"Licensing patented technology to a foreign competitor is likely to reduce or eliminate the firm's competitive advantage." Is this true or false? Defend your answer.
Licensing patented technology to a foreign competitor would presumably only be done with a clear understanding, formalized in documentation, that the technology in question would not be used in a competitive capacity, whatever that might be.
The whole point of attaining a patent on newly developed technology is to provide legal protections against intellectual property theft. The firm or individual developing new technology wants to protect him- or herself against trademark or patent infringement by a competitor that has sought money-saving shortcuts in the development of its own technology. At an international level, that is a constant struggle. Autocratic governments that operate outside of well-established and credible multinational legal structures, mainly Russia and China (and with acknowledgement of the memberships of both of these nations in the World Trade Organization, which includes an Agreement on Trade-Related Aspects of Intellectual Property Rights), have long track records of stealing and copying technologies developed in more advanced economies like the United States, Japan and Germany. Indeed, the Chinese government in particular has proven adept over many years at reverse-engineering foreign technologies so as to be able to duplicate those technologies in their own labs and factories. Charges of theft of intellectual property by Chinese-owned companies and by the Chinese military are routinely leveled by American companies.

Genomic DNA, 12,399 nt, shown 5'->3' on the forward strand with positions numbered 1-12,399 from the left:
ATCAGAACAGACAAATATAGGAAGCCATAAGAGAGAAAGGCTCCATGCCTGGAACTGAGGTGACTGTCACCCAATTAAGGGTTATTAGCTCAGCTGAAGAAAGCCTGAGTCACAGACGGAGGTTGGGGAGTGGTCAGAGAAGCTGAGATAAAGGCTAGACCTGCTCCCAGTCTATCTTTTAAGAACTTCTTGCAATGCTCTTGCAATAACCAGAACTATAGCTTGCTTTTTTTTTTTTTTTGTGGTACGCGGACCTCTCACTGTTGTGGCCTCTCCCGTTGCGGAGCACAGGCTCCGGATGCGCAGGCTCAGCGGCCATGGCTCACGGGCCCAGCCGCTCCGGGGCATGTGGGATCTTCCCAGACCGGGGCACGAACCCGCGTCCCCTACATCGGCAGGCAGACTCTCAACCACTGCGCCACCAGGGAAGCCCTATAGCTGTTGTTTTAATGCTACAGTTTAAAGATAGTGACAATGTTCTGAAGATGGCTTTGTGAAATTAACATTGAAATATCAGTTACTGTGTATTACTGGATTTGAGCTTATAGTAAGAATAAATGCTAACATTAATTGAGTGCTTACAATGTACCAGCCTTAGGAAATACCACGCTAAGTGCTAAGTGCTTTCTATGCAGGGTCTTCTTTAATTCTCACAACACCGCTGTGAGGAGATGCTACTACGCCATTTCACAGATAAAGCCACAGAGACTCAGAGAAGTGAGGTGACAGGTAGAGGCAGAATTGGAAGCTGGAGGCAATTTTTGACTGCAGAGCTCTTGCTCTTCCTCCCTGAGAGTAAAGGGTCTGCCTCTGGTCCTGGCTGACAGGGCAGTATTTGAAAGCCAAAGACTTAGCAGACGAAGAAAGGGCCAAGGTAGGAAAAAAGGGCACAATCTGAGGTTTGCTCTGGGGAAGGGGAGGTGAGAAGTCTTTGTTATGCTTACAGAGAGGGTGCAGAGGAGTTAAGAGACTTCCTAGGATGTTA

What does this mean for technology transferred legally and transparently from an American firm to a foreign one? The point of the above discussion is to highlight the difficulties historically encountered by American companies in protecting themselves from unfair and illegal competition from foreign, often government-owned companies. The foreign company wants the American technology so as to market a similar or identical product, whether a tractor, a washing machine, or a jet fighter. The question specifies that the recipient of the technology transfer arrangement is a “competitor.” One has to assume, therefore, that the technology in question will be used for competitive advantage. But, not necessarily. There are instances in which an American company has an agreement, including with a competitor, to market goods under the foreign company’s label. This would improve the American company’s ability to profit from foreign markets that might not want to purchase goods with an American label (although, the opposite is usually the case, with American goods being highly valued). Bottom line: the devil is in the details. Before agreeing to sell or otherwise transfer technology to a competitor, foreign or domestic, be certain how that technology will be exploited by the recipient nation/company. In general, transferring knowledge or technology to a “competitor” will increase competition.
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